46.In the case of Paul Gitonga Wanjau v Gathuthis Tea Factor Company Ltd & 2 others  eKLR, the court dealing with the issue of balance of convenience expressed itself thus;
47.In Amir Suleiman v Amboseli Resort Limited  eKLR, the learned Judge offered further explanation on what is meant by “balance of convenience” and stated
48.Bearing this in mind, I am not convinced that there is a risk in not granting orders of temporary injunction. This is especially so because I note that the Learned Judge in the succession proceedings has referred the parties to this court to resolve the dispute in respect of the suit properties. Further, there are restrictions already registered in respect of the suit properties.
49.In Robert Mugo Wa Karanja v Ecobank (Kenya) Limited & Another  eKLR the court in deciding on an injunction application stated;
50.I am not convinced that if orders of temporary injunction are not granted in this suit, the properties in dispute might be in danger of being dealt in the manner set out in the application and/or apprehended by the Plaintiff/Applicant.
51.In view of the foregoing, I find that the Plaintiffs/ Applicants have not met the criteria for grant of orders of temporary injunction.
53.In Co-operative Bank of Kenya Ltd and Patrick Kangethe Njuguna and five Others eKLR, the Court of Appeal found that the jurisdiction of the Environment and Land Court to determine disputes connected to ‘use’ of land within the meaning of Article 162(2) (b) of the Constitution of Kenya, 2010 does not include mortgages, charges, collection of dues and rents and that these are within the civil jurisdiction of the High Court.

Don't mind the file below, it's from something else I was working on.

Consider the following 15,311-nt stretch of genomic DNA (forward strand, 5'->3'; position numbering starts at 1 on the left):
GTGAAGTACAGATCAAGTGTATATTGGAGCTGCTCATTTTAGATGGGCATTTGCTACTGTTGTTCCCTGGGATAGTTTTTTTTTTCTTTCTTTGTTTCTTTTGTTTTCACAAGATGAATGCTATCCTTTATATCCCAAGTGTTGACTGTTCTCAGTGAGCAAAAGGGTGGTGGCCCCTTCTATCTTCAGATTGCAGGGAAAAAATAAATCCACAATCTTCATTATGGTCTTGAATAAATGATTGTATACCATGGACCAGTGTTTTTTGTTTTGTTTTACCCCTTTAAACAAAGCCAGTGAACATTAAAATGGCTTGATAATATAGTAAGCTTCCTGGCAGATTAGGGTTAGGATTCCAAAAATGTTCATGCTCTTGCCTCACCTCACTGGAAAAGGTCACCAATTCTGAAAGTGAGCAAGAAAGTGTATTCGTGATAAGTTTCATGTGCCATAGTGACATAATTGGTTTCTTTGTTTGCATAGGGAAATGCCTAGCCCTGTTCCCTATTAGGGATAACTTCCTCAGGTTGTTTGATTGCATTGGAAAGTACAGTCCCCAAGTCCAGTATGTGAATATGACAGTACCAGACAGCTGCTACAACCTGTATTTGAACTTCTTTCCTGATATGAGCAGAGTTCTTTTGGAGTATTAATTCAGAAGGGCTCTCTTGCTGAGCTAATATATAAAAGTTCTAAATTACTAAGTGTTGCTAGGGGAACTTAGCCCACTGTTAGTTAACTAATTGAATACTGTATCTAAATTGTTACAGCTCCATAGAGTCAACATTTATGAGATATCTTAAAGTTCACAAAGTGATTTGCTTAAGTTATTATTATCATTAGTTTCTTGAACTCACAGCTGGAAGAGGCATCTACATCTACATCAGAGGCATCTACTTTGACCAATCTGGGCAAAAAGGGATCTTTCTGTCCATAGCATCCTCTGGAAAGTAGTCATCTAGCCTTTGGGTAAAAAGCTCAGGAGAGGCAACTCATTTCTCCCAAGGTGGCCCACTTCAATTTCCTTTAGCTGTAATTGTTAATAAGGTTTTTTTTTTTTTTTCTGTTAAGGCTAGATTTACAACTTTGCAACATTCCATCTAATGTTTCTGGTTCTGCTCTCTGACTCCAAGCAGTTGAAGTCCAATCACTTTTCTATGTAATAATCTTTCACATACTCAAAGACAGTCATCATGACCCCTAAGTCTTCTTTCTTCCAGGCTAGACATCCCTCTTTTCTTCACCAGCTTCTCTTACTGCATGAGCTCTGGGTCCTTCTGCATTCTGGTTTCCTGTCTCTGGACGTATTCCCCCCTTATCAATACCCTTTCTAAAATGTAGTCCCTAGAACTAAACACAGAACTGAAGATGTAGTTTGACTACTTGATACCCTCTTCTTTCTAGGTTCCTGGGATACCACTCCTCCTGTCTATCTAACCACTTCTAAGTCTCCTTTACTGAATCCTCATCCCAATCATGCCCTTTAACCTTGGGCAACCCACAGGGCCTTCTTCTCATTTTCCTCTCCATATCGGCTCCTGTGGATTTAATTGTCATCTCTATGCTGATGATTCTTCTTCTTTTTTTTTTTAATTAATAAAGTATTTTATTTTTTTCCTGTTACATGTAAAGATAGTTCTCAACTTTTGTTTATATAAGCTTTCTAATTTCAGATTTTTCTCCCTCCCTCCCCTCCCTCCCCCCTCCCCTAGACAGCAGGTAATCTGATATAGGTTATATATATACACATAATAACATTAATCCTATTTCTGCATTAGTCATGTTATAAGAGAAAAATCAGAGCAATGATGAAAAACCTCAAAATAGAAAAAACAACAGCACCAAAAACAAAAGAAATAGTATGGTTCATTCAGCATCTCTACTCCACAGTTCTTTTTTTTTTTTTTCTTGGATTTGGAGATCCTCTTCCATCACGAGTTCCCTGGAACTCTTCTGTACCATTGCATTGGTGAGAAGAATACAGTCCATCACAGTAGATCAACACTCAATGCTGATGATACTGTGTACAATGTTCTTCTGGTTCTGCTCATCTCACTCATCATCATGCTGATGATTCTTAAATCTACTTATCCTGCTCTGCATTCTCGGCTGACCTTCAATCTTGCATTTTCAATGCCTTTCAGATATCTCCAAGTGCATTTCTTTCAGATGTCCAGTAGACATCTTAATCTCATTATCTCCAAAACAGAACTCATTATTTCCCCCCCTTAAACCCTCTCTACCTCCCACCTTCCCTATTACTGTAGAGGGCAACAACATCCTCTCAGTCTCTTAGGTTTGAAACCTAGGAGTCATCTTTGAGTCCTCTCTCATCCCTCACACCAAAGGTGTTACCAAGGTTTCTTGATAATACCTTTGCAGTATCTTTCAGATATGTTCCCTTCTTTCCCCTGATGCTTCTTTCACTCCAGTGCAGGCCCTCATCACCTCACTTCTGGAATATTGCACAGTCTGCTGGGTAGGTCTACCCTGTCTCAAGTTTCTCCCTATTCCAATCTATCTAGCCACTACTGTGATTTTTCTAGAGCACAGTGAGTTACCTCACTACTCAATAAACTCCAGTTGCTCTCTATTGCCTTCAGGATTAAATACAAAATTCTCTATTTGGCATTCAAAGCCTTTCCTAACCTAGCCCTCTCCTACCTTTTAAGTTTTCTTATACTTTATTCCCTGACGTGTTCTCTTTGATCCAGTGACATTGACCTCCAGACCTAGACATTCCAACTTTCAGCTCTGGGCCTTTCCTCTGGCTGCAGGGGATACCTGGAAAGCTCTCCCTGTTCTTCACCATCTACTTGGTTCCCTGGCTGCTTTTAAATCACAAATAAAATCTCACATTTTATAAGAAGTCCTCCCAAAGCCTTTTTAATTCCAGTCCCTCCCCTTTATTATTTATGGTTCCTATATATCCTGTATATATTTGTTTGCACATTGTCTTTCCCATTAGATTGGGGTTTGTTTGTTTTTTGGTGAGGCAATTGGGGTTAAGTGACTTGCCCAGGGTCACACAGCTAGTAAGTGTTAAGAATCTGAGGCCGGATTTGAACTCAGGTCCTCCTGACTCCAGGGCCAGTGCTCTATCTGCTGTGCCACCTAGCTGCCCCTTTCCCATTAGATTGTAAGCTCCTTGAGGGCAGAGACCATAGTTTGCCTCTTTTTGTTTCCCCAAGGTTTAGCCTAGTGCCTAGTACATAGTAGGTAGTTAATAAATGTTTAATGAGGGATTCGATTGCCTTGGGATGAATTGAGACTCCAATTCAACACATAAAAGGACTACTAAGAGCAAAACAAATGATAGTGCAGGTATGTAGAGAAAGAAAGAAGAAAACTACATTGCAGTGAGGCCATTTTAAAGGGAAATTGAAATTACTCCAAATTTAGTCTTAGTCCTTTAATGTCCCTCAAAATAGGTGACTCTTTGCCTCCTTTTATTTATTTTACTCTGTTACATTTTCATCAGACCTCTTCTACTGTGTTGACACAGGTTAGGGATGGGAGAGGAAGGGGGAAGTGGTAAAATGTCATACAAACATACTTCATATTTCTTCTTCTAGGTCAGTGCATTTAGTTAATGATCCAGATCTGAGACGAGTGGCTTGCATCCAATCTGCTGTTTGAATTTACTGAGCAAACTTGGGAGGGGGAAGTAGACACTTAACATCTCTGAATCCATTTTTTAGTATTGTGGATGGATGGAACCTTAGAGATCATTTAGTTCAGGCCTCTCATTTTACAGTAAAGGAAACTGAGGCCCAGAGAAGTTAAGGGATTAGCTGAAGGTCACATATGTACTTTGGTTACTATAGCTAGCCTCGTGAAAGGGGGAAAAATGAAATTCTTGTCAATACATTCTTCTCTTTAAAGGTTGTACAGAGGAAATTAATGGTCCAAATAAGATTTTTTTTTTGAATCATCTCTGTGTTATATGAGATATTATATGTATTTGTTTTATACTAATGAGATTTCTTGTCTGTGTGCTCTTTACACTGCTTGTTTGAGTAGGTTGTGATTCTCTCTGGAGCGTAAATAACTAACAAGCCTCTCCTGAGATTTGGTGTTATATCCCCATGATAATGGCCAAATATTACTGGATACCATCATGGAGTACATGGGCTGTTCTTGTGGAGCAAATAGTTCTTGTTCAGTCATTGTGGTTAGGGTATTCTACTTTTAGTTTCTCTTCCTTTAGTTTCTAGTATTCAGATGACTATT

54.This prayer by the Plaintiffs/Applicants calls for taking accounts and is akin to seeking the help of the court in collecting dues and rents from the property. This is certainly not within the jurisdiction of this court and the prayer is declined.
55.Halsbury’s Law of England, 4th Edition. Vol. 37 pages 330 and 332, sheds light on stay of proceedings and states thus:“This is a power which, it has been emphasized, ought to be exercised sparingly, and only in exceptional cases…”
56.The plaintiffs/Applicants at paragraph 18 of the affidavit in support of the application depose that the Respondent may distribute the said properties if proceedings in Nakuru H.C Succession Cause No. 43 of 2019 are not stayed.
57.I note that at paragraph 15 of the affidavit in support of the application, the Plaintiffs/Applicants depose that they filed summons for revocation of grant issued to the Respondent in Nakuru High Court Succession Cause No. 43 of 2019 and that the Learned Judge seized of the matter gave directions that the applicants file an appropriate claim in this court.